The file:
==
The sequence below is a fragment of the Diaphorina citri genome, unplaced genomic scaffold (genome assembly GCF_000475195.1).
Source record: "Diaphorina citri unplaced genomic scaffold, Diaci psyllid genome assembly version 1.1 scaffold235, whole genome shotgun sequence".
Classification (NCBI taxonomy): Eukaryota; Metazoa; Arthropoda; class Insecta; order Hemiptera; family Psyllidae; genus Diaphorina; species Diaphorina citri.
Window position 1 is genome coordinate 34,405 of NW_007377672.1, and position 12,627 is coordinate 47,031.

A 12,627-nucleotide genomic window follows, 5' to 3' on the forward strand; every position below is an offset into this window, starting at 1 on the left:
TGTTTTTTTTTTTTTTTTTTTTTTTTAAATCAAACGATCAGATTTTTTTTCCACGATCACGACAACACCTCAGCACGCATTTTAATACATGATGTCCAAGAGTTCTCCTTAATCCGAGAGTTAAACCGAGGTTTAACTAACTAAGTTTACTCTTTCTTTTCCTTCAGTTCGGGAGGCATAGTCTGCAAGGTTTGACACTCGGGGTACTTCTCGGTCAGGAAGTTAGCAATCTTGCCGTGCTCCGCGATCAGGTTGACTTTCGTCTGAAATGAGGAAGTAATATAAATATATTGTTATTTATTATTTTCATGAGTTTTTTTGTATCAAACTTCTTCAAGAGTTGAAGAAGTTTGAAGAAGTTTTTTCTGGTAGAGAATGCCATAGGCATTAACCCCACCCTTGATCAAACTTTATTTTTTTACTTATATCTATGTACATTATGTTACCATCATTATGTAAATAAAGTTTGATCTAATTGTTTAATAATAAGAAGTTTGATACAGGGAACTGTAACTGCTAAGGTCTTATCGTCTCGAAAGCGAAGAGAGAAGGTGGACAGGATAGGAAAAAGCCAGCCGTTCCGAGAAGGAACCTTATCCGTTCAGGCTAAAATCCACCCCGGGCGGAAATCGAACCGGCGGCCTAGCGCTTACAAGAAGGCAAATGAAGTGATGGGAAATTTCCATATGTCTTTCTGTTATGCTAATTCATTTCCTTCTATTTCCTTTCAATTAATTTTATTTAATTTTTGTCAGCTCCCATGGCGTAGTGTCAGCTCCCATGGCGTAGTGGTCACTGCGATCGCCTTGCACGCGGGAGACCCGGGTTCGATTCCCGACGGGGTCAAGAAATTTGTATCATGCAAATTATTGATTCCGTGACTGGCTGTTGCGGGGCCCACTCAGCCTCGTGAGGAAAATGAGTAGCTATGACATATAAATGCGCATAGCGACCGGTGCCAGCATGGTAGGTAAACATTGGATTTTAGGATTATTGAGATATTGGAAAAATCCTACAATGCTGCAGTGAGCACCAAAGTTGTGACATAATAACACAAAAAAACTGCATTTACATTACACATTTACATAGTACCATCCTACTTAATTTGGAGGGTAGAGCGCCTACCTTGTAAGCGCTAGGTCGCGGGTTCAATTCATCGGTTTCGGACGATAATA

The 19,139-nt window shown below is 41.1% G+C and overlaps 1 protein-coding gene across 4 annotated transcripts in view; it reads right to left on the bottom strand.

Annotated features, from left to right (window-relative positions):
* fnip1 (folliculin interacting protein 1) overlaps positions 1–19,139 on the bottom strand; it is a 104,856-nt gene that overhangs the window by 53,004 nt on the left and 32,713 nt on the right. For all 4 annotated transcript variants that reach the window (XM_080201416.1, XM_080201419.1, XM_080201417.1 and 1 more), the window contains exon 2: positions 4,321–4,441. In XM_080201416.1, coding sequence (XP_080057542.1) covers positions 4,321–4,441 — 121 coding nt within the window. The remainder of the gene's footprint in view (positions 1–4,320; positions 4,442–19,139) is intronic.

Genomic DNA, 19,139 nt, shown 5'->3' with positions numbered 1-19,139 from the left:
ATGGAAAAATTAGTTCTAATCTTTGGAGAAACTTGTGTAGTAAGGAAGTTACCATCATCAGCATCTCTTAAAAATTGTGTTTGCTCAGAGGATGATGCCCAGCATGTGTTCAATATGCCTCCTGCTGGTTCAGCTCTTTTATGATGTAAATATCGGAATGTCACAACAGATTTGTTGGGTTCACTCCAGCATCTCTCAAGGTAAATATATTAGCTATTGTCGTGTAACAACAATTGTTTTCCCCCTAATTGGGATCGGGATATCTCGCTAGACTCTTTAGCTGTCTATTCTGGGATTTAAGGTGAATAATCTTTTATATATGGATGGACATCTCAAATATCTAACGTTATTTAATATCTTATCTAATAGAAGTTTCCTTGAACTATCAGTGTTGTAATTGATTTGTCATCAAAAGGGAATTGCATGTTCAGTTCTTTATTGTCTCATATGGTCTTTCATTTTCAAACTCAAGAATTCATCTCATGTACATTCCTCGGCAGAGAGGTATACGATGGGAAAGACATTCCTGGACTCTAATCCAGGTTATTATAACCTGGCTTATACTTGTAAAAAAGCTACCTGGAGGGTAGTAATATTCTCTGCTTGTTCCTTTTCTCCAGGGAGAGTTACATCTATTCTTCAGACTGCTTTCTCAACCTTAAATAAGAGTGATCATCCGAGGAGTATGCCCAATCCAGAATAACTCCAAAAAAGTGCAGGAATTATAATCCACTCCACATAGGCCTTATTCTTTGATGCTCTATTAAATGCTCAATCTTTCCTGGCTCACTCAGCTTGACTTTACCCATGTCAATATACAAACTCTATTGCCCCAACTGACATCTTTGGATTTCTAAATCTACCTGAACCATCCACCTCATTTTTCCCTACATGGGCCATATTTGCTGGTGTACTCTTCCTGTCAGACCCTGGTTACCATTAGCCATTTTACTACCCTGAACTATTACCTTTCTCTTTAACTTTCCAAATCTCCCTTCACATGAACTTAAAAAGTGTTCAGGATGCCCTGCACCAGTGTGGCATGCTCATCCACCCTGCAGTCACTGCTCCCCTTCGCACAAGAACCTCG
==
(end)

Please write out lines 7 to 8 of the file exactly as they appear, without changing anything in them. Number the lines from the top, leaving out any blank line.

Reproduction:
The 19,139-nt window shown below is 41.1% G+C and overlaps 1 protein-coding gene across 4 annotated transcripts in view; it reads right to left on the bottom strand.

Annotated features, from left to right (window-relative positions):